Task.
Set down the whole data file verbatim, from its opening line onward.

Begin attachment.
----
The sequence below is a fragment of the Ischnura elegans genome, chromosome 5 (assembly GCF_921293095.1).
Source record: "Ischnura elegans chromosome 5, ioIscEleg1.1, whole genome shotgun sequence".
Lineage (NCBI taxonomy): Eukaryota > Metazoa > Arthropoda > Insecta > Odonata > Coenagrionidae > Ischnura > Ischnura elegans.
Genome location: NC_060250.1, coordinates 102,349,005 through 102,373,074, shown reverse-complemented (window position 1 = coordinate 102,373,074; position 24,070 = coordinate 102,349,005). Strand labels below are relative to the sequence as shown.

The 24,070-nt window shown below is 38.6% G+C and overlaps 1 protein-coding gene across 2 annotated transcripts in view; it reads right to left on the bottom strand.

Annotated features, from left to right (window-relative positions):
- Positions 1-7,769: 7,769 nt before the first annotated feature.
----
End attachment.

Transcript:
The sequence below is a fragment of the Ischnura elegans genome, chromosome 5 (assembly GCF_921293095.1).
Source record: "Ischnura elegans chromosome 5, ioIscEleg1.1, whole genome shotgun sequence".
Lineage (NCBI taxonomy): Eukaryota > Metazoa > Arthropoda > Insecta > Odonata > Coenagrionidae > Ischnura > Ischnura elegans.
Genome location: NC_060250.1, coordinates 102,349,005 through 102,373,074, shown reverse-complemented (window position 1 = coordinate 102,373,074; position 24,070 = coordinate 102,349,005). Strand labels below are relative to the sequence as shown.

The 24,070-nt window shown below is 38.6% G+C and overlaps 1 protein-coding gene across 2 annotated transcripts in view; it reads right to left on the bottom strand.

Annotated features, from left to right (window-relative positions):
- Positions 1-7,769: 7,769 nt before the first annotated feature.